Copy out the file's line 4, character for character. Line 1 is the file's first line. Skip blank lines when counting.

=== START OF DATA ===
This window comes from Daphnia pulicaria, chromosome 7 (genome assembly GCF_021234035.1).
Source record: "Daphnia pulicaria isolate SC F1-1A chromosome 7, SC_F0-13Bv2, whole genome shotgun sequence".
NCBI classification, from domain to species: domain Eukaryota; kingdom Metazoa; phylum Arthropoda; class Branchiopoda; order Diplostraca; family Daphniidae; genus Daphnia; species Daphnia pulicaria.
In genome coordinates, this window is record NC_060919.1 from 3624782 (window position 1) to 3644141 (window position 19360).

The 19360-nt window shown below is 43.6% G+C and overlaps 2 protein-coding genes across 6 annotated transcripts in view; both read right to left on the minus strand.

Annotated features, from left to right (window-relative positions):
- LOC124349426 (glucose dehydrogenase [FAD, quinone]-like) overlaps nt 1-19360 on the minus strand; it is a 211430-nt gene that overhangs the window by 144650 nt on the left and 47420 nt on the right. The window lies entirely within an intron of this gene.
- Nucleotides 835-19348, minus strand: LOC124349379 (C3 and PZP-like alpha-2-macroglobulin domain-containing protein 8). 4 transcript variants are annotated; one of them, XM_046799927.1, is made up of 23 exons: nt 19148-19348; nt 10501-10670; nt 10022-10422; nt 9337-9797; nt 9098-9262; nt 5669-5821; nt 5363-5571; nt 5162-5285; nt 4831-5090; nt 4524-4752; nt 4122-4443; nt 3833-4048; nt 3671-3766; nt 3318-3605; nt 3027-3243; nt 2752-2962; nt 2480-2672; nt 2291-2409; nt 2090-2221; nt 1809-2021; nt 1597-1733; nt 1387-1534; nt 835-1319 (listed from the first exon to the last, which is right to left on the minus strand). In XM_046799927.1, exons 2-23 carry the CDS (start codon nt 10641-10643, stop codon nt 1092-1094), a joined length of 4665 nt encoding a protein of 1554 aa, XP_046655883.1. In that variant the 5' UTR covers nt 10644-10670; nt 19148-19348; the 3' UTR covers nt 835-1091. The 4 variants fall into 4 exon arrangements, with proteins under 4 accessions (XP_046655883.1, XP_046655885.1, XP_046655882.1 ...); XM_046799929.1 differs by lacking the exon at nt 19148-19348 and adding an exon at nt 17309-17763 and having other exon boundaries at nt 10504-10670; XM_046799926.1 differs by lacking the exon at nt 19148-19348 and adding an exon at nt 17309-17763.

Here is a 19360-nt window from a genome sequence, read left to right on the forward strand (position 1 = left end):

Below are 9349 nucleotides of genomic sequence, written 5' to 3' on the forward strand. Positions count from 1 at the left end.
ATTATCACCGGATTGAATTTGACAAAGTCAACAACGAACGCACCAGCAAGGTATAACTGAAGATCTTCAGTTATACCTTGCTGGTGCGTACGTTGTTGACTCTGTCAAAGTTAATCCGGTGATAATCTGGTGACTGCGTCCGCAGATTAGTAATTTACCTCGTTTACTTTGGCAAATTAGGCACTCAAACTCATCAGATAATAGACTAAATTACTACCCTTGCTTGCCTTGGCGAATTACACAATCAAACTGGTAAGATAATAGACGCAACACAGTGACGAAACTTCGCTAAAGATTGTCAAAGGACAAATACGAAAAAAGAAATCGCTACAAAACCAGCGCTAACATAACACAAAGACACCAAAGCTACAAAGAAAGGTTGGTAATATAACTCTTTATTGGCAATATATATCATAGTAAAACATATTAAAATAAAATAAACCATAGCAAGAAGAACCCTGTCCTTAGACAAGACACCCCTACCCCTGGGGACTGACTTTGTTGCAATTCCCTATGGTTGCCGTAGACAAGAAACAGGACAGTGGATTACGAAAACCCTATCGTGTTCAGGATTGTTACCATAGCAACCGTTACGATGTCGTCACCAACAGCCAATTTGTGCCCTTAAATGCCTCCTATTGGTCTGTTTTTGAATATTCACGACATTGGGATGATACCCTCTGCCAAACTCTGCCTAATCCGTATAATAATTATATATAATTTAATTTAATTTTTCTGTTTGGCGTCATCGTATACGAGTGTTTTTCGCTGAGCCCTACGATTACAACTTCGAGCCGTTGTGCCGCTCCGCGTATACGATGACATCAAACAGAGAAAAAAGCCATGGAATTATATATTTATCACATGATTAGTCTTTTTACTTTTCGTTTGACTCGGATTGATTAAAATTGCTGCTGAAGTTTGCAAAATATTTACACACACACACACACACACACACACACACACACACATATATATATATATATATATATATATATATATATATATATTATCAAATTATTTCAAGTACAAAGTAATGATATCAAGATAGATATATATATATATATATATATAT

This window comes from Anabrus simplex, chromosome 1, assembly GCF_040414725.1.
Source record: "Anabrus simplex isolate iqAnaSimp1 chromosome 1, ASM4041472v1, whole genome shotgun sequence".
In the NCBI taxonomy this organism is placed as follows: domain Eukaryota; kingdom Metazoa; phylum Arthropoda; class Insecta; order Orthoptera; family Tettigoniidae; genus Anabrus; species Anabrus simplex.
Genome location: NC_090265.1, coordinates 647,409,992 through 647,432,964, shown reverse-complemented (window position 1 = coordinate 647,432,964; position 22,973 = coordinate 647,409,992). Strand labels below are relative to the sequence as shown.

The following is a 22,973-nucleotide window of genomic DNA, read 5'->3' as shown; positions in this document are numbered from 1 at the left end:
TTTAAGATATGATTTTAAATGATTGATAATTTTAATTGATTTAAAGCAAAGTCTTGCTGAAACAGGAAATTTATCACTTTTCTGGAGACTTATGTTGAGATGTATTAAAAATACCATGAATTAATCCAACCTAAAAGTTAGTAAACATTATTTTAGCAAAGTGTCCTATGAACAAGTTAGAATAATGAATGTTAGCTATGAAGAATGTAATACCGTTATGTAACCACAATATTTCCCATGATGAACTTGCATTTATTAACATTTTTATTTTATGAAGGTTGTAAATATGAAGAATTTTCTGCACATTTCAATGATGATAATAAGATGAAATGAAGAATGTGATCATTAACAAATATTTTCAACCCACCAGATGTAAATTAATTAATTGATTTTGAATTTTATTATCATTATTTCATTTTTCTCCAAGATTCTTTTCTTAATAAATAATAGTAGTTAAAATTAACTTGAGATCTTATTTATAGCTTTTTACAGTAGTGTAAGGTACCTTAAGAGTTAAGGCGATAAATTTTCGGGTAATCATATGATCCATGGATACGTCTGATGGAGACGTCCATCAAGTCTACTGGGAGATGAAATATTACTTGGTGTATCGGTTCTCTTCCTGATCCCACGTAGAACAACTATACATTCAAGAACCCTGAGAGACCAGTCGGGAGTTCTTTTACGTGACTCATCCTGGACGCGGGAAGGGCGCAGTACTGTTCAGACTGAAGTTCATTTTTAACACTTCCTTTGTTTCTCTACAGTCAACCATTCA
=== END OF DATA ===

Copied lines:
In genome coordinates, this window is record NC_060919.1 from 3624782 (window position 1) to 3644141 (window position 19360).